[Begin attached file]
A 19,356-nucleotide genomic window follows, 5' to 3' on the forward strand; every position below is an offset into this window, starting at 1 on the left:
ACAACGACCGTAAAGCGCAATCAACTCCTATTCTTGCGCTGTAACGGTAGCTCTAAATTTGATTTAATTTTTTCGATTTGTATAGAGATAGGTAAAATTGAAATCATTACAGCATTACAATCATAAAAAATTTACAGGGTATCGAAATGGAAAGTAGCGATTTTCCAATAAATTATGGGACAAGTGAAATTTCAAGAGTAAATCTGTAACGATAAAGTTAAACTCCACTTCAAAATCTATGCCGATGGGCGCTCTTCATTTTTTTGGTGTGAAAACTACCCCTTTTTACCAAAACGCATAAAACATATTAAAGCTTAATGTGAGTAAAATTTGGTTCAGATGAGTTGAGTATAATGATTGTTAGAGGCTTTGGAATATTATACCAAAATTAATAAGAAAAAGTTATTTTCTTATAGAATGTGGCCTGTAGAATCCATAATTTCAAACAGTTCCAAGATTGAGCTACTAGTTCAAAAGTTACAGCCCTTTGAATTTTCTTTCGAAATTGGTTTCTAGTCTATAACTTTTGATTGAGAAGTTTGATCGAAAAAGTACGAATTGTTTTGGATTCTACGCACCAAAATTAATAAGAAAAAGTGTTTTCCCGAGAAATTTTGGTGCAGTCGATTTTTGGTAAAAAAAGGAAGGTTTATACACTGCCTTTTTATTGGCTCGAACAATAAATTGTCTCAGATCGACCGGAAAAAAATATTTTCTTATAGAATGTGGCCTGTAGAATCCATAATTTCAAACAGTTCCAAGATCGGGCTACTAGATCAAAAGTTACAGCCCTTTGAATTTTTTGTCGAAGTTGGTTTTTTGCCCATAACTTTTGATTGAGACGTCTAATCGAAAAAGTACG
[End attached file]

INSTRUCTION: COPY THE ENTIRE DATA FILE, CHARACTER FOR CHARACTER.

A 19,356-nucleotide genomic window follows, 5' to 3' on the forward strand; every position below is an offset into this window, starting at 1 on the left:
ACAACGACCGTAAAGCGCAATCAACTCCTATTCTTGCGCTGTAACGGTAGCTCTAAATTTGATTTAATTTTTTCGATTTGTATAGAGATAGGTAAAATTGAAATCATTACAGCATTACAATCATAAAAAATTTACAGGGTATCGAAATGGAAAGTAGCGATTTTCCAATAAATTATGGGACAAGTGAAATTTCAAGAGTAAATCTGTAACGATAAAGTTAAACTCCACTTCAAAATCTATGCCGATGGGCGCTCTTCATTTTTTTGGTGTGAAAACTACCCCTTTTTACCAAAACGCATAAAACATATTAAAGCTTAATGTGAGTAAAATTTGGTTCAGATGAGTTGAGTATAATGATTGTTAGAGGCTTTGGAATATTATACCAAAATTAATAAGAAAAAGTTATTTTCTTATAGAATGTGGCCTGTAGAATCCATAATTTCAAACAGTTCCAAGATTGAGCTACTAGTTCAAAAGTTACAGCCCTTTGAATTTTCTTTCGAAATTGGTTTCTAGTCTATAACTTTTGATTGAGAAGTTTGATCGAAAAAGTACGAATTGTTTTGGATTCTACGCACCAAAATTAATAAGAAAAAGTGTTTTCCCGAGAAATTTTGGTGCAGTCGATTTTTGGTAAAAAAAGGAAGGTTTATACACTGCCTTTTTATTGGCTCGAACAATAAATTGTCTCAGATCGACCGGAAAAAAATATTTTCTTATAGAATGTGGCCTGTAGAATCCATAATTTCAAACAGTTCCAAGATCGGGCTACTAGATCAAAAGTTACAGCCCTTTGAATTTTTTGTCGAAGTTGGTTTTTTGCCCATAACTTTTGATTGAGACGTCTAATCGAAAAAGTACG